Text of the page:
During the middle ages, the animal, lower jaw with which it roots up the
when brought to a stand, was attacked, ground, and also uses in attacking an
sometimes on horse-back, and some- enemy. The females of this breed have
times on foot; either by swords which no tusks, but they have sharp teeth and
were struck into his flesh, or strong bite fiercely when molested.
spears that were held out until he Boar-hunting in India is always con-


ducted on horse-back, and the animal is them could not be pulled up in time to
attacked by long spears or javelins, prevent their going into a deep branch
which are not usually thrust into the of the river, the banks of which were
flesh, the hunter holding the weapon, at least fourteen or fifteen feet high.
but are lanced at him from a distance of Luckily for us there was no water in it,
twenty or thirty yards, as he flies before or anything but fine sand, and no person
his mounted pursuers. was hurt. One of the horses, which
It is quite common in India for an was very vicious, got loose, attacked the
enraged Wild Boar to pursue an unfor- others, and obliged all the gentlemen to
tunate native, to overtake him as he leave them and walk to their tents,
flies, and putting his snout between the where one of the horses had arrived
man's legs, cut right and left and pass before them, and the rest were soon
on, leaving the poor man wounded and caught.
helpless on the ground. "A few days after this we went again,
A description of a Boar-hunt in India early in the morning, in pursuit of the
is given by a gentleman who took part same hog, and found him farther off
in it. "I was one of eight gentlemen," from the grass jungle, in a *rhur-field,
he says, "on a sporting excursion near from which, with much difficulty, we
the city of Patua, on the banks of the drove him into a plain where he stood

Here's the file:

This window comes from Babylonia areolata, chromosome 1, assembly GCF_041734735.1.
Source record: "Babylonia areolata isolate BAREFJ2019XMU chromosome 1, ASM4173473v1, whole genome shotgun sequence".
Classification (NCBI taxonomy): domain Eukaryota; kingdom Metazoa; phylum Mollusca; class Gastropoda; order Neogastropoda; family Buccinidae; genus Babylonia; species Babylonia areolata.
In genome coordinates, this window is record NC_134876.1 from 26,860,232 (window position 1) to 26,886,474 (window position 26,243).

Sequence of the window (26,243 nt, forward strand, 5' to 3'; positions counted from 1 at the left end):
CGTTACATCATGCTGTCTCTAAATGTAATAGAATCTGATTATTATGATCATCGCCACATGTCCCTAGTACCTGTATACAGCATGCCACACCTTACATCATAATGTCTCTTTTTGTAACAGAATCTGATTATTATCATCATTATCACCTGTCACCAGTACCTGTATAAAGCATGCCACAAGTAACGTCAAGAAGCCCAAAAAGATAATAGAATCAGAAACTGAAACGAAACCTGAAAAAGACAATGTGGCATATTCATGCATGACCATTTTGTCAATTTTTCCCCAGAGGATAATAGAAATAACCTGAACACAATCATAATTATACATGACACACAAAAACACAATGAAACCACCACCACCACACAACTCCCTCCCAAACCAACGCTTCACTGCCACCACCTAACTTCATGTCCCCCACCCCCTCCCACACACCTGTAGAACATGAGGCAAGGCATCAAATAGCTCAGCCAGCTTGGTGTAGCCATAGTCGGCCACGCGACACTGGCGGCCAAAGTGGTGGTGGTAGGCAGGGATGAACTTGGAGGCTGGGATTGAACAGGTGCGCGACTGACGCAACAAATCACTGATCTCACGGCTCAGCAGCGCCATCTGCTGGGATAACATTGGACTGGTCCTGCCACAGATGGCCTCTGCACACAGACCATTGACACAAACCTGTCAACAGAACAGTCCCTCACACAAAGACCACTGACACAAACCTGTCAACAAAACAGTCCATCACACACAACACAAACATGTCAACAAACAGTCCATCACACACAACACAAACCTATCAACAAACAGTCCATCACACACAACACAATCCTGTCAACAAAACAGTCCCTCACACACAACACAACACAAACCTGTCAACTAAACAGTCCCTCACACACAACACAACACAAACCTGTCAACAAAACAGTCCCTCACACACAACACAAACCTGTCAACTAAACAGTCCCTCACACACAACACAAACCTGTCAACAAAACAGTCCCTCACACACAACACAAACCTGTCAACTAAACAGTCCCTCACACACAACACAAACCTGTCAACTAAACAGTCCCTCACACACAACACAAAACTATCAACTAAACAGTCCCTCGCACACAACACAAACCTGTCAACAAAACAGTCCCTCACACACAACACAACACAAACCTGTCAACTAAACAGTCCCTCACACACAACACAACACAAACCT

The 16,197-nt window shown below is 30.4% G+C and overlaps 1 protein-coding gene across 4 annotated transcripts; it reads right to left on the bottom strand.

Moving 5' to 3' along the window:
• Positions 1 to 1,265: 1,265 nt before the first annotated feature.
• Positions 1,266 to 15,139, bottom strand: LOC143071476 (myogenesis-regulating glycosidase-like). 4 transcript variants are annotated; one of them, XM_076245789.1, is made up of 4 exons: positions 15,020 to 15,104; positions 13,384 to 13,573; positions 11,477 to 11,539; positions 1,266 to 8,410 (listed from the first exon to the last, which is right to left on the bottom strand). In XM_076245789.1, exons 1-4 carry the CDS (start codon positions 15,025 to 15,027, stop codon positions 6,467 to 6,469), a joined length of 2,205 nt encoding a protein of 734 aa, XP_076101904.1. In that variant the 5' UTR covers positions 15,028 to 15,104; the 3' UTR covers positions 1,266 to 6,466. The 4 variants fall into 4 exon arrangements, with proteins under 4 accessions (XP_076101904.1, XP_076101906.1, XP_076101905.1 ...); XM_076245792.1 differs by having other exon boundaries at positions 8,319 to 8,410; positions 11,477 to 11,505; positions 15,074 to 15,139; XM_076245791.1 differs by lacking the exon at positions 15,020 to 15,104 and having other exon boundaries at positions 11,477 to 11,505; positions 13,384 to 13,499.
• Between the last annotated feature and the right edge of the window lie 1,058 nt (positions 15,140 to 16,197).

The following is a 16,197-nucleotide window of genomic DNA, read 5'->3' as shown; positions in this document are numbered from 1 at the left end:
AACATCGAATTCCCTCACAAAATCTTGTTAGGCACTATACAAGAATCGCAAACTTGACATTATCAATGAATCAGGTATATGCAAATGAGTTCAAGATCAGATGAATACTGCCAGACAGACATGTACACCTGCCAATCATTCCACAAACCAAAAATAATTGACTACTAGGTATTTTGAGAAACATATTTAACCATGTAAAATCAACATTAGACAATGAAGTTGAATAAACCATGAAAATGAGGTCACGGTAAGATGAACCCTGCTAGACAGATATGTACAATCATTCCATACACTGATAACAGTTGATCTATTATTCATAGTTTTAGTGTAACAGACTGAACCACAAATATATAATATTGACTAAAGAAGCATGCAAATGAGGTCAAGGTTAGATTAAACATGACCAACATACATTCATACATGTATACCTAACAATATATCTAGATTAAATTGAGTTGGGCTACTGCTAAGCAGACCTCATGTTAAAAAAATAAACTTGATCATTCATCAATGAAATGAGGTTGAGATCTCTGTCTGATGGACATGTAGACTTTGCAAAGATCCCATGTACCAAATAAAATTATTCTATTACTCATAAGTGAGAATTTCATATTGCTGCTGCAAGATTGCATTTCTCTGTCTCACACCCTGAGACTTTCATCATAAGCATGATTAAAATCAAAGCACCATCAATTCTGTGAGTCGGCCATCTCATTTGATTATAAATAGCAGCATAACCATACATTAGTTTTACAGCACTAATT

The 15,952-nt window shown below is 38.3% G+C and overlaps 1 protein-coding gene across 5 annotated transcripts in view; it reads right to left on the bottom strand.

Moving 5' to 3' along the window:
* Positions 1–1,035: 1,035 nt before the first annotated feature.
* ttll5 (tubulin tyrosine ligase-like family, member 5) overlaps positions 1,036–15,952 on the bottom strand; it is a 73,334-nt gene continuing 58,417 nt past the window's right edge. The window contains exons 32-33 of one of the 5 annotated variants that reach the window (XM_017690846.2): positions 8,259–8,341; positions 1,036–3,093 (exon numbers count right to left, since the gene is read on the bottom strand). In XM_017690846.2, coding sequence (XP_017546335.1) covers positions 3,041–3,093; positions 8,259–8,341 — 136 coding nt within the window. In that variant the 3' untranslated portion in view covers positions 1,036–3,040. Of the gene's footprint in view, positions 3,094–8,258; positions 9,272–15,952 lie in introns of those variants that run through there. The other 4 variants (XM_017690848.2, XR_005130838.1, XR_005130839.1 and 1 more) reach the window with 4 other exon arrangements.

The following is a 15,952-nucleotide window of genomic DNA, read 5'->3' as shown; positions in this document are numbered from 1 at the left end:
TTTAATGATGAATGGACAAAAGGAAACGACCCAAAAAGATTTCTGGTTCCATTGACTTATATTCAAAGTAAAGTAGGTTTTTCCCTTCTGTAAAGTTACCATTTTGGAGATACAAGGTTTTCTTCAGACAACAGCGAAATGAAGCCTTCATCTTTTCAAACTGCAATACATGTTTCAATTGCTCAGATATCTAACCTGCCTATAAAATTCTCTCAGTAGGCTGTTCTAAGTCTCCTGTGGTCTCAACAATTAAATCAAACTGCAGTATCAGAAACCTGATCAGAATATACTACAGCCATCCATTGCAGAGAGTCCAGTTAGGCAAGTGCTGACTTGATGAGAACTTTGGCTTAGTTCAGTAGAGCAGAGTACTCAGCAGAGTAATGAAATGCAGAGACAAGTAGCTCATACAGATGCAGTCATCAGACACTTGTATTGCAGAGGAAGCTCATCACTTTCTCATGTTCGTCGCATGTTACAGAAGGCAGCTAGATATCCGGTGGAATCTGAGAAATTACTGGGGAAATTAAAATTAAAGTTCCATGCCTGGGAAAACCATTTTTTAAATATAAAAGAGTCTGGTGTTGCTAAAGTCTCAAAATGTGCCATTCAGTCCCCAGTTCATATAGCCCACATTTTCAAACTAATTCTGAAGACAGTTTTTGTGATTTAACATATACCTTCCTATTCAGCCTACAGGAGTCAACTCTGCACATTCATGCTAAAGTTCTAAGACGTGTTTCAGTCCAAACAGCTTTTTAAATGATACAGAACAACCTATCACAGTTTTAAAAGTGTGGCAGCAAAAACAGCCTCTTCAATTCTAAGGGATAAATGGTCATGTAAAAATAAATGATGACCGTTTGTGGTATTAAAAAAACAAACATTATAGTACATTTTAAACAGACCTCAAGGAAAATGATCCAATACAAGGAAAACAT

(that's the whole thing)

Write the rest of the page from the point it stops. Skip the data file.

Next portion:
Soane River. Returning one morning at bay, challenging the whole party,
from shooting, we met with a very large boldly charging every horse that came
Boar, which we did not fire at or molest, within fifty yards of him, and grunting
as several of the gentlemen were very loudly as he advanced. I was then a
fond of hunting them, and we had no novice in the sport, but I have never
spears with us. since seen any hog charge so fiercely.
'The next morning all sallied forth in The horse I rode would not go near him,
search of him, and just as we arrived at and when I was a considerable distance
the spot where we saw him the day off, he charged another horse with such
before, we discovered him at some dis- ferocity, that mine reared and plunged
tance, trotting off toward a grass jungle in such a violent manner as to throw
on the banks of the river. We urged me off. Two or three others were dis-
on our horses as fast as possible, and mounted at the same time, and although
were nearly up with him when he sud- there were many horses present that had
detnly- disappeared. ()ur horses were
Sh* Rhur is a plant whiLh grows to the height of six ur scvcn feec, the
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long been accustomed to the sport, not made of their bristles and skin, and the
one of them would stand his charge. city of Cincinnati has been nicknamed
Ile fairly drove the whole party off the Porkopolis, on account of its enormous
field, and gently trotted on to the grass trade in this special product.
jungle, (foaming and grinding his tusks,) Pigs are very contrary, but the
through which it was impossible to fol- Learned Pig is proof that they can be
low or drive him. taught and trained to do wonderful
"The largest Boar I have ever seen things, and a story is told of one which
killed was extremely old and thin; he attained considerable skill as a pointer.
nieasured, in height to the top of his Its scent was so keen that it would
shoulder, forty three inches, and his often find birds that the dogs had missed.
tusks were ten inches long. He was
fierce but showed little sport, owing to MUSICAL SWINE.
his taking shelter in a thick rhur-field A certain witty abbot, who was
from which we could not drive him. skilled in the construction of new mu-
Two very large greyhounds were slip- sical instruments, was ordered by Louis
ped to him; one of them he killed in- XI., of France, more in jest than in
stantly, and the other he severely earnest, to procure him a concert of
wounded. A random spear, thrown by swines' voices. The abbot said that